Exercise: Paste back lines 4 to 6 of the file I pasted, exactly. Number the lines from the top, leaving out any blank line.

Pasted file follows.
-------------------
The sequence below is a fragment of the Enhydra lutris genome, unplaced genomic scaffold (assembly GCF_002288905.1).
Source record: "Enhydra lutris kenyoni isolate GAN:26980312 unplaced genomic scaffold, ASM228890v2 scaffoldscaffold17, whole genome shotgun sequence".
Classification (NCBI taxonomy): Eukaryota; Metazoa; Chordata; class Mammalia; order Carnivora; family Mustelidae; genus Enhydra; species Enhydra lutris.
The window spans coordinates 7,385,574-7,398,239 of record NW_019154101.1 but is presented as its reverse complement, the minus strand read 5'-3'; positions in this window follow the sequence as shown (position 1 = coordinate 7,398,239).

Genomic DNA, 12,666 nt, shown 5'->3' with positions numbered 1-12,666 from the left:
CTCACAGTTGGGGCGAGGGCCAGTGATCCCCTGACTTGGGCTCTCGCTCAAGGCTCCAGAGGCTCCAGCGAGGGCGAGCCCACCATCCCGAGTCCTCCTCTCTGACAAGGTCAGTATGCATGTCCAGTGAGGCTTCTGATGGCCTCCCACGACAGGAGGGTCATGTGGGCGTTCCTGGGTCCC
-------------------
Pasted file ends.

The window spans coordinates 7,385,574-7,398,239 of record NW_019154101.1 but is presented as its reverse complement, the minus strand read 5'-3'; positions in this window follow the sequence as shown (position 1 = coordinate 7,398,239).

Genomic DNA, 12,666 nt, shown 5'->3' with positions numbered 1-12,666 from the left:
CTCACAGTTGGGGCGAGGGCCAGTGATCCCCTGACTTGGGCTCTCGCTCAAGGCTCCAGAGGCTCCAGCGAGGGCGAGCCCACCATCCCGAGTCCTCCTCTCTGACAAGGTCAGTATGCATGTCCAGTGAGGCTTCTGATGGCCTCCCACGACAGGAGGGTCATGTGGGCGTTCCTGGGTCCC